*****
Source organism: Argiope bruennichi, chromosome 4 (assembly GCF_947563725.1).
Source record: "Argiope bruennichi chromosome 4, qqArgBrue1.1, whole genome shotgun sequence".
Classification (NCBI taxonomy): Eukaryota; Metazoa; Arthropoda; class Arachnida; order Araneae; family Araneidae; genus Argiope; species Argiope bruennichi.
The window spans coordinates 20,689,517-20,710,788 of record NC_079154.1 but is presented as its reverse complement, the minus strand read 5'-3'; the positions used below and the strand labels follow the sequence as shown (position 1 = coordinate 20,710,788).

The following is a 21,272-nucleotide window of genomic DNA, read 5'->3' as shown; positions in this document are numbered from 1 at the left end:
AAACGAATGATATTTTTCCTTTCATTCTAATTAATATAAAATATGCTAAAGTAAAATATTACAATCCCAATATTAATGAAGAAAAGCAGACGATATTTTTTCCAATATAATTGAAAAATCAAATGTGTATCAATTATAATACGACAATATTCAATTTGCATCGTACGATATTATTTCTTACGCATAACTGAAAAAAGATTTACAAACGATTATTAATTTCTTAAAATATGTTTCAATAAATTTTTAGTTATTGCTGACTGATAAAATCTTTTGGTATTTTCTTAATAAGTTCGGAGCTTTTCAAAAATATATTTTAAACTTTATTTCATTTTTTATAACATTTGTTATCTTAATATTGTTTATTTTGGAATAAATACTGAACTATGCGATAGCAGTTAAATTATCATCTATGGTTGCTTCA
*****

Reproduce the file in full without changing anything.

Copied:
Source organism: Argiope bruennichi, chromosome 4 (assembly GCF_947563725.1).
Source record: "Argiope bruennichi chromosome 4, qqArgBrue1.1, whole genome shotgun sequence".
Classification (NCBI taxonomy): Eukaryota; Metazoa; Arthropoda; class Arachnida; order Araneae; family Araneidae; genus Argiope; species Argiope bruennichi.
The window spans coordinates 20,689,517-20,710,788 of record NC_079154.1 but is presented as its reverse complement, the minus strand read 5'-3'; the positions used below and the strand labels follow the sequence as shown (position 1 = coordinate 20,710,788).

The following is a 21,272-nucleotide window of genomic DNA, read 5'->3' as shown; positions in this document are numbered from 1 at the left end:
AAACGAATGATATTTTTCCTTTCATTCTAATTAATATAAAATATGCTAAAGTAAAATATTACAATCCCAATATTAATGAAGAAAAGCAGACGATATTTTTTCCAATATAATTGAAAAATCAAATGTGTATCAATTATAATACGACAATATTCAATTTGCATCGTACGATATTATTTCTTACGCATAACTGAAAAAAGATTTACAAACGATTATTAATTTCTTAAAATATGTTTCAATAAATTTTTAGTTATTGCTGACTGATAAAATCTTTTGGTATTTTCTTAATAAGTTCGGAGCTTTTCAAAAATATATTTTAAACTTTATTTCATTTTTTATAACATTTGTTATCTTAATATTGTTTATTTTGGAATAAATACTGAACTATGCGATAGCAGTTAAATTATCATCTATGGTTGCTTCA